Marcos backs proposed 'ladderized' program for nurses

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·2 min read
Nursing students attend physical classes inside a university in Manila, the Philippines on February 23, 2022. Schools gradually started reopening physical classes last week as COVID19 cases in the country continue to decline, with authorities mulling over the idea of further easing down restrictions. Meanwhile, President Ferdinand Marcos Jr. likes the idea of ladderized program for nursing students. (Photo by George Calvelo/NurPhoto via Getty Images)
Nursing students attend physical classes inside a university in Manila, the Philippines on February 23, 2022. Schools gradually started reopening physical classes last week as COVID19 cases in the country continue to decline, with authorities mulling over the idea of further easing down restrictions. Meanwhile, President Ferdinand Marcos Jr. likes the idea of ladderized program for nursing students. (Photo by George Calvelo/NurPhoto via Getty Images)

President Ferdinand Marcos Jr. has expressed his support for a proposed "ladderized" program for nurses, in order to address “brain drain” among nurses and to strengthen the country’s health sector, Malacañang revealed on Thursday (August 11).

Palace statement said that the president supported this idea in his meeting with members of the Private Sector Advisory Council (PSAC) on Thursday afternoon.

“I liked the ladderized idea for the nurses because that’s really becoming a problem – the brain drain that we are suffering,” the statement quoting Marcos as saying in the meeting.

“They [nurses] are so good everybody wants them, and they are willing to pay for it, and we are not, or we’re not able. So we have to come up with some strategies for that,” Marcos added.

The idea was floated by Department of Health officer-in-charge Maria Rosario Vergeire, as observed in the University of the Philippines Manila and some local government units (LGUs).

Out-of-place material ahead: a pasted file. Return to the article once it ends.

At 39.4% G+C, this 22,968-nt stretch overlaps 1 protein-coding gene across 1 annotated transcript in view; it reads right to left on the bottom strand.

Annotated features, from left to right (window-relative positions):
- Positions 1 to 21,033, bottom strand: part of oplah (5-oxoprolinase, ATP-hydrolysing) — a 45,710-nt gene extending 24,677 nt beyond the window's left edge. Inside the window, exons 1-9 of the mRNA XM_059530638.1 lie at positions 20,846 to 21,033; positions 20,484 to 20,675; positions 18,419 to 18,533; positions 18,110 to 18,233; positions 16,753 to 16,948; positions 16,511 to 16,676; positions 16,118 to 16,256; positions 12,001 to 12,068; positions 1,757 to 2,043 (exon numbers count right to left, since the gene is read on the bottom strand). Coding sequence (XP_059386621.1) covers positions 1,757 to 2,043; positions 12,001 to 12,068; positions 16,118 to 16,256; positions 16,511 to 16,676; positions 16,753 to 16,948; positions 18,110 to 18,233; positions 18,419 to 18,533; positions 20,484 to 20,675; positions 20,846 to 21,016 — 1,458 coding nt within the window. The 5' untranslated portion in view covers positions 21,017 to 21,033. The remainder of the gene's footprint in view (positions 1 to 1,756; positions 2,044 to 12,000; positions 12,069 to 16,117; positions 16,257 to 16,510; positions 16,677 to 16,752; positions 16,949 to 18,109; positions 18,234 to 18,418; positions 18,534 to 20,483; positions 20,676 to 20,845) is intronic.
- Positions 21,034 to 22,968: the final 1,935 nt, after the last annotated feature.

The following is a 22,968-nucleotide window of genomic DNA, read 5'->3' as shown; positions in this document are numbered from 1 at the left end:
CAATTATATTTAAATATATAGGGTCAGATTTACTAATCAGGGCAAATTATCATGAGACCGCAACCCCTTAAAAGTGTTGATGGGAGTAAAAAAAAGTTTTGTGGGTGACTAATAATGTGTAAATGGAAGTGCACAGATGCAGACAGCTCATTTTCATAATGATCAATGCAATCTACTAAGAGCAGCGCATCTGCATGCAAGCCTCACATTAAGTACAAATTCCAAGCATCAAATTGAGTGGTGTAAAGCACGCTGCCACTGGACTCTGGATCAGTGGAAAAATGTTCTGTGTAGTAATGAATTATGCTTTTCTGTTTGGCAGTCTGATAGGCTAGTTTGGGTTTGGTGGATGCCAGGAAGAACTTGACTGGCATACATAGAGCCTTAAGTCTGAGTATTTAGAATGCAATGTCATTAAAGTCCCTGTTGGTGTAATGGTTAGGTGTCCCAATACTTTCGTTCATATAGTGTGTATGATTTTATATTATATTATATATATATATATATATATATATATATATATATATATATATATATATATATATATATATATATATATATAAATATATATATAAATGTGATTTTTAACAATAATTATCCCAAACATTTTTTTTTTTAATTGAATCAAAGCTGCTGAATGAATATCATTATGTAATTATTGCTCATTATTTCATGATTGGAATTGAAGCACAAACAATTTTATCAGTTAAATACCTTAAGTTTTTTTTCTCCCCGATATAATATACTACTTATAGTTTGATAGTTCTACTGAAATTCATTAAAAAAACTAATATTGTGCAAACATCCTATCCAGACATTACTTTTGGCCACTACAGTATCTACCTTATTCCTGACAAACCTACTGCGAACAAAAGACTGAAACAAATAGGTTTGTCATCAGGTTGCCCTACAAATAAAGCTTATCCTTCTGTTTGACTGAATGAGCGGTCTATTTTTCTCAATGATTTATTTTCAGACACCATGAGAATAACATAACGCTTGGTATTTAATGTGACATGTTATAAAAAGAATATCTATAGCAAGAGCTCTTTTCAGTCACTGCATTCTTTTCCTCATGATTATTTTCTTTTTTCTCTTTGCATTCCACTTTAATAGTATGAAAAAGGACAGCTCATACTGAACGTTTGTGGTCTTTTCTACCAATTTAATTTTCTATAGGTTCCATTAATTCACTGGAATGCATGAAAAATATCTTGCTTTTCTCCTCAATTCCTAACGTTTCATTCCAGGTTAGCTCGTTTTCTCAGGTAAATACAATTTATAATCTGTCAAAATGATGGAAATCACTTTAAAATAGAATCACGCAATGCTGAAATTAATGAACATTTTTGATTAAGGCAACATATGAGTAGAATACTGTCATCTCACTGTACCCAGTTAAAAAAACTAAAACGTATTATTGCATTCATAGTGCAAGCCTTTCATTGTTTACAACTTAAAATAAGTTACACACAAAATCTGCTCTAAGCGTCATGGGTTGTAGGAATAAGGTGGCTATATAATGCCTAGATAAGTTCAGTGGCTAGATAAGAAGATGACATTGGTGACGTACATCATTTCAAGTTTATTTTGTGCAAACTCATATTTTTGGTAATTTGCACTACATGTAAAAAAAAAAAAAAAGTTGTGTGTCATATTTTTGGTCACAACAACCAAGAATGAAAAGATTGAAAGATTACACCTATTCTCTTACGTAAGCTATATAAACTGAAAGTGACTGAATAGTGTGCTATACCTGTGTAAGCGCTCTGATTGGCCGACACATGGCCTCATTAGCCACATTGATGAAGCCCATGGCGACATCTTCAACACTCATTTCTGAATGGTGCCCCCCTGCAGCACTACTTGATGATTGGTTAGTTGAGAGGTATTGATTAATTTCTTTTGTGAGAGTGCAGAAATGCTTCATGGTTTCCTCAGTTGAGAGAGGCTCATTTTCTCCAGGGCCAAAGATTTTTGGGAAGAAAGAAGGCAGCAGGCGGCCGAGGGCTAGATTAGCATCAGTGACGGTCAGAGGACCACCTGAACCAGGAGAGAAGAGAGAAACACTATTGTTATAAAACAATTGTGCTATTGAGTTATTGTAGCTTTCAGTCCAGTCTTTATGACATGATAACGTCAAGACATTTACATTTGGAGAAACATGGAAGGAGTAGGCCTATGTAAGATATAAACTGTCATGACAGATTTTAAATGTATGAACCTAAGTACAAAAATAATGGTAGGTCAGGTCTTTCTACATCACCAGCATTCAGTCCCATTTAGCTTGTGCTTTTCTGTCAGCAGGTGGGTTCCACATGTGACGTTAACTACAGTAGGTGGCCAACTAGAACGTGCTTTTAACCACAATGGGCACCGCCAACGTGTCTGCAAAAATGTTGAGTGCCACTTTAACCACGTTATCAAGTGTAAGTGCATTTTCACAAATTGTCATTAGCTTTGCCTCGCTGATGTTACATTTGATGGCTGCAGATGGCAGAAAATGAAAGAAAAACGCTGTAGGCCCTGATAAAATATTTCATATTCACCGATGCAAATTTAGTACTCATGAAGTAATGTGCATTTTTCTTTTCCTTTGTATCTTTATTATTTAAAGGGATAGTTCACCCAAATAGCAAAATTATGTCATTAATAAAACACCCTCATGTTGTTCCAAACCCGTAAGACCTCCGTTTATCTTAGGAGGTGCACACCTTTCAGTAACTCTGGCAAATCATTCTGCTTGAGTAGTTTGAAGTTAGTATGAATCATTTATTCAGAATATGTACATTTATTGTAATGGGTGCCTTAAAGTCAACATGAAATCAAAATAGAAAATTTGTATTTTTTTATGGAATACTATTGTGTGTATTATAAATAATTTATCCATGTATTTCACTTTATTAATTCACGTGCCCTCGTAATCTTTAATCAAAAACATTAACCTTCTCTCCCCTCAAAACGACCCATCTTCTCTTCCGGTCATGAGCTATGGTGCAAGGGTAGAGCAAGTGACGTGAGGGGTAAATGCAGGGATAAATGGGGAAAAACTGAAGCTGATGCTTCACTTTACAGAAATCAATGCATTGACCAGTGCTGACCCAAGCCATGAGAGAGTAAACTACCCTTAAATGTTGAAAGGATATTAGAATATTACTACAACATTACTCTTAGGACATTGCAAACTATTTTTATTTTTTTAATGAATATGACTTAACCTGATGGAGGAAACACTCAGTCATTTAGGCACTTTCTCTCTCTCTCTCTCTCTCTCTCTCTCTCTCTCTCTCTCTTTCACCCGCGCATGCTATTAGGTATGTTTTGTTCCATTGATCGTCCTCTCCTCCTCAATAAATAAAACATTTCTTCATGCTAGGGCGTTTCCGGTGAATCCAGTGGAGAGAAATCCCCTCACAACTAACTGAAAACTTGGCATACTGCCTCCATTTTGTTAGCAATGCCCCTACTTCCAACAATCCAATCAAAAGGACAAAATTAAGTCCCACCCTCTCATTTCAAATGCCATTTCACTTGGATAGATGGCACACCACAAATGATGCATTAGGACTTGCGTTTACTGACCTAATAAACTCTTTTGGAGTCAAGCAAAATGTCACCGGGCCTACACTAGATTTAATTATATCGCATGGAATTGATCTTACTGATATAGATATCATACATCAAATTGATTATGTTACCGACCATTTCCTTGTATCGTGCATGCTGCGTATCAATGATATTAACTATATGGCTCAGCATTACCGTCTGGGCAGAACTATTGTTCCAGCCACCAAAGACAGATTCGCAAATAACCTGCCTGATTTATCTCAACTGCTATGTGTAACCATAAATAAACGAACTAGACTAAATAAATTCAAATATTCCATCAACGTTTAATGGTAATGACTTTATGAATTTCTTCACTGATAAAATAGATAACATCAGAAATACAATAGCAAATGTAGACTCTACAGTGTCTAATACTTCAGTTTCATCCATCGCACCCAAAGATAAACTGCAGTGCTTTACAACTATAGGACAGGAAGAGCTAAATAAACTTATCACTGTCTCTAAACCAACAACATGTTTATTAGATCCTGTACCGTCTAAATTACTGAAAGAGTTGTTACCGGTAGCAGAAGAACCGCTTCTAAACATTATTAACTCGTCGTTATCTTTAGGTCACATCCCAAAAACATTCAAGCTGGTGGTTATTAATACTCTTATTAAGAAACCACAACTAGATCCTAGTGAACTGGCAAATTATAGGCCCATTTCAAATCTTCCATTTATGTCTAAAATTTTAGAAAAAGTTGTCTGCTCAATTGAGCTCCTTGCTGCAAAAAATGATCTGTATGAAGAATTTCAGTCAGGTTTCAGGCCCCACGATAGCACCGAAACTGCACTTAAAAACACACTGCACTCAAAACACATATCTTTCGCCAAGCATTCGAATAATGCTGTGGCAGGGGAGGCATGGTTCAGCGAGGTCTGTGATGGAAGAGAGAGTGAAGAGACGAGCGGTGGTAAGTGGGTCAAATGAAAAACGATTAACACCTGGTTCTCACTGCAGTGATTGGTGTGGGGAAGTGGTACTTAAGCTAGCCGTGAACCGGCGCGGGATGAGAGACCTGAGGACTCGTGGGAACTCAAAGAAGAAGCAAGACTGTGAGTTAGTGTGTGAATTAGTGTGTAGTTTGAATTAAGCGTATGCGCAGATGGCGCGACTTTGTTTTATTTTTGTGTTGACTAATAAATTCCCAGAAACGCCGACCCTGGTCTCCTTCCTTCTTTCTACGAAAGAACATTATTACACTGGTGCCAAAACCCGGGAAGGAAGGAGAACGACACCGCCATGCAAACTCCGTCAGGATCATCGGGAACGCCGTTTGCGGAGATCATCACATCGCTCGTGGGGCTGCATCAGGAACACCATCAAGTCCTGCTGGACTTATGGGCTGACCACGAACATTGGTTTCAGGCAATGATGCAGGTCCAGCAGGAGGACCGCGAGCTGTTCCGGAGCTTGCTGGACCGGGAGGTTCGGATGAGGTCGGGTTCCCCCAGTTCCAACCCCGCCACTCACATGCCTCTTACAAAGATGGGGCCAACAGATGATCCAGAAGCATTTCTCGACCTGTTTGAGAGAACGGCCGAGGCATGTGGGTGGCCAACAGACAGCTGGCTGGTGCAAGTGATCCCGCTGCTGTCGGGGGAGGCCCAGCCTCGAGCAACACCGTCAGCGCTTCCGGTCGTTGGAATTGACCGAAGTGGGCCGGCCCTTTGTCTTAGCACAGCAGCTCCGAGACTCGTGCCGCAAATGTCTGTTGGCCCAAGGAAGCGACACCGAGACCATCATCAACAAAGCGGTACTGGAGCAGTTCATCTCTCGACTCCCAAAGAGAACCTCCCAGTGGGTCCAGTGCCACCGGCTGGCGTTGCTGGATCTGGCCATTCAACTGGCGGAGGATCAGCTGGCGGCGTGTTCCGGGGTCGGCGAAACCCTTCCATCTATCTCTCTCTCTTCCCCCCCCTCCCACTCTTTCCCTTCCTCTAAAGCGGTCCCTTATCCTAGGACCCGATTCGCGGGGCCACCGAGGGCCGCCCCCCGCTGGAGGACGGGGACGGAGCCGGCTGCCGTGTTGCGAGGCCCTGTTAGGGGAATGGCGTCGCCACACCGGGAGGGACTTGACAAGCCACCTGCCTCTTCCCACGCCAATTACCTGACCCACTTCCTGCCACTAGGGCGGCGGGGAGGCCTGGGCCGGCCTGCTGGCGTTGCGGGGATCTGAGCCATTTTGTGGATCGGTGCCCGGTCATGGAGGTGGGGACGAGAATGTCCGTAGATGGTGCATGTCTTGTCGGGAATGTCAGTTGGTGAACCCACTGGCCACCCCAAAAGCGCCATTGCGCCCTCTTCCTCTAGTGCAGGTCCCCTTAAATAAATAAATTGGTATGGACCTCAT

Under UP Manila’s program, they offer a two-year scholarship for midwives who, upon completion of the course, go back to the community to serve, and once they have experience, they go back to school to get a nursing degree for another two years.

“So this ladderized program, there is this counterpart with local government. So we now have a couple of local governments that we have piloted this with,” Vergeire was quoted as saying.

Marcos claims that one of the programs that could help prevent our medical practitioners from leaving our country is to provide scholarships to them, so he is also tapping the Technical Education and Skills Development Authority (TESDA) to help with the matter.

PSAC healthcare lead Paolo Maximo Borromeo said that TESDA is currently offering a six-month nursing aide course where finishing students could already be deployed to hospitals in mere months.

"What the hospitals do is they train them further, another 30 days to do IG, to do phlebotomy, or … NGT and it improves the ratio of beds that nurses [are] able to do in hospitals. Quick win like that is easy to do if you can encourage more nursing aides," said Borromeo.

They also advocated to review the salaries and benefits nurses receive for their work.

Marvin Joseph Ang is a news and creative writer who follows developments on politics, democracy, and popular culture. He advocates for a free press and national democracy. Follow him on Twitter at @marvs30ang for latest news and updates.

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